It is no surprise, therefore, that both Boards are able to do considerably more discipline than D.C. As seen in figure 1a above, West Virginia disciplined 1.8 times as many physicians per 100 licensed physicians in 2002-2004 and New Mexico disciplined 1.4 times as many physicians as D.C.  

Figure 2: Comparison of DC Board Authority & Resources with Those of Two States Having Comparable Numbers of Physicians

State 

 

Number Licensed Docs 

Full Time Exec. Dir 

Full Time Investigators 

Full Time Lawyers 

Full Time Clerical Staff 

Adopts Rules and Regulations 

Develop/ Approve Budget 

Percent Licensing  Funds 
Available to Board 

D.C. 

4648 

No 

    No 

No/No* 

unknown 

W.V. 

4587 

Yes 

   Yes 

Yes/Yes 

   90% 

N.M. 

5031 

Yes 

   Yes 

Yes/No 

100% 


*There is no defined budget for the DC Medical Board

Section II: The Patient’s Need for an On-line Physician Profile

The Problems with a Small Number of Repeat Offender Doctors

Mr. Chairman, in addition to the above needed changes, under your leadership, the City Council can also make dramatic improvements to the type of information the Department of Health (DOH), through its Health Professional Licensing Administration, makes available on-line that will help patients and consumers make much more informed choices about which doctors to seek care from. Such improvements, which surveys show consumers overwhelmingly want, will at least put D.C. residents on a par with those living in many other jurisdictions in the country. And this new information will give patients a much greater measure of control over their own health care.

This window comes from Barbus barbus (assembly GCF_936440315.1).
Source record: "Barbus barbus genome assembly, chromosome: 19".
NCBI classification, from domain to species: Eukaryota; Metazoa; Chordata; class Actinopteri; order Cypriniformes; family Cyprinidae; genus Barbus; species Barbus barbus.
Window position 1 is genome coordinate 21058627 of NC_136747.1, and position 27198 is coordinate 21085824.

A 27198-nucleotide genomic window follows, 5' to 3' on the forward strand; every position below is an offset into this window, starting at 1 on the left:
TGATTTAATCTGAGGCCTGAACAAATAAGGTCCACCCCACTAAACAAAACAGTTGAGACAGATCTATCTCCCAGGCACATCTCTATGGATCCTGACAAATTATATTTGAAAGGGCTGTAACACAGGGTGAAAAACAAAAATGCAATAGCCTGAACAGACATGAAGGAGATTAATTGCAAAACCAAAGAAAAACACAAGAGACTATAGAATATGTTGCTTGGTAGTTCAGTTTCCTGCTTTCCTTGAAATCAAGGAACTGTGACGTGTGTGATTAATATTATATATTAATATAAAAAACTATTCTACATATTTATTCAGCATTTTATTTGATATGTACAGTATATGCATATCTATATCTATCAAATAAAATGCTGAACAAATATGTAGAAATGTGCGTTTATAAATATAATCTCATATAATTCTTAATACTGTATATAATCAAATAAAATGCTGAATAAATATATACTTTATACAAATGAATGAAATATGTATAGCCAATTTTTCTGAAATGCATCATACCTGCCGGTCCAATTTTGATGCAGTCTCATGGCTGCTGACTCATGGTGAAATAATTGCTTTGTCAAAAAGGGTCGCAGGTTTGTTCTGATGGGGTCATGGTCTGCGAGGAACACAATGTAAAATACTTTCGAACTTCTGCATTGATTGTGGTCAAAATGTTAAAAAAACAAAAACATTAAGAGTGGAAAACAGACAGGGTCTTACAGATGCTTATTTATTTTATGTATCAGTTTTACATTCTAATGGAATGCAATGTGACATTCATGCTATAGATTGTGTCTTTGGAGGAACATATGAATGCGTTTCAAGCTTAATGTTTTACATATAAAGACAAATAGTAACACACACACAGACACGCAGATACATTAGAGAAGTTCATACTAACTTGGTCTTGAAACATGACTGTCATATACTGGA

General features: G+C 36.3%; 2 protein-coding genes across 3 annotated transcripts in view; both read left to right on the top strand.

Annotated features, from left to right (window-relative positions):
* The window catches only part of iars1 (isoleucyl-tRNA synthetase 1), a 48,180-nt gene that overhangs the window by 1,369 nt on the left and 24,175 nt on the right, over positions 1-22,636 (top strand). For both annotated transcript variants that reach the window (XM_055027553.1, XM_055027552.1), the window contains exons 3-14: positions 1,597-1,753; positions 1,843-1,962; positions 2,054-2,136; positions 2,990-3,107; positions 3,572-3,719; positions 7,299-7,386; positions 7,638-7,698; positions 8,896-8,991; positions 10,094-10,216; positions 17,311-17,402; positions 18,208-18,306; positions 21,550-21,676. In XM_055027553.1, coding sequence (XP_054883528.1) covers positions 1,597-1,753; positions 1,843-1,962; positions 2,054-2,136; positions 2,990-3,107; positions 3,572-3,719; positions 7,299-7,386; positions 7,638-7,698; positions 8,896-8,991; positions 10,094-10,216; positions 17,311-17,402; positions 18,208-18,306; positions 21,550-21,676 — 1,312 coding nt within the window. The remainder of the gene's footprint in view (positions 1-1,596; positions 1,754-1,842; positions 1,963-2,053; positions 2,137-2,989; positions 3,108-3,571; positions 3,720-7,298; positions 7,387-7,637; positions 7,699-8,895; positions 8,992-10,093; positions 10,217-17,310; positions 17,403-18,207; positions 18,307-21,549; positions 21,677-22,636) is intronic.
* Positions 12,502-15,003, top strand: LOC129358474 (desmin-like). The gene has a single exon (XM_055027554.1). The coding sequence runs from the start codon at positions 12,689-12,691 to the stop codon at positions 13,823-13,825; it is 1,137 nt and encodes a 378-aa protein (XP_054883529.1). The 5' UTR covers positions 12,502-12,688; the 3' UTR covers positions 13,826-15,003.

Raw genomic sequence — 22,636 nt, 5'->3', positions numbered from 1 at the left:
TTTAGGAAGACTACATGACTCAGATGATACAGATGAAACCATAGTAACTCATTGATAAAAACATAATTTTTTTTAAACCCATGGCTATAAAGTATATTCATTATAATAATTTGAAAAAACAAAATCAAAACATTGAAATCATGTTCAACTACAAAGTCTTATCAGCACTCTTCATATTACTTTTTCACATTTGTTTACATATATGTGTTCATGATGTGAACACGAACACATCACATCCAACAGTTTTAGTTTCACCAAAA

For too long, people in the District have been kept in the dark about the competence of the doctors to whom they entrust their lives and the lives of their loved ones. Ordinary people cannot go to the DOH website and get adequate information about a doctor’s disciplinary history. Nor can primary care doctors get this information on the specialists to whom they refer their own patients.   Consumers do not know if the doctor they are considering going to has lost his hospital privileges, been found guilty of medical negligence by a court of law, or has settled any malpractice claims out of court.  They are kept ignorant even of prior criminal convictions, or whether their surgeon ever removed the wrong organ or operated under the influence of a judgment-impairing narcotic.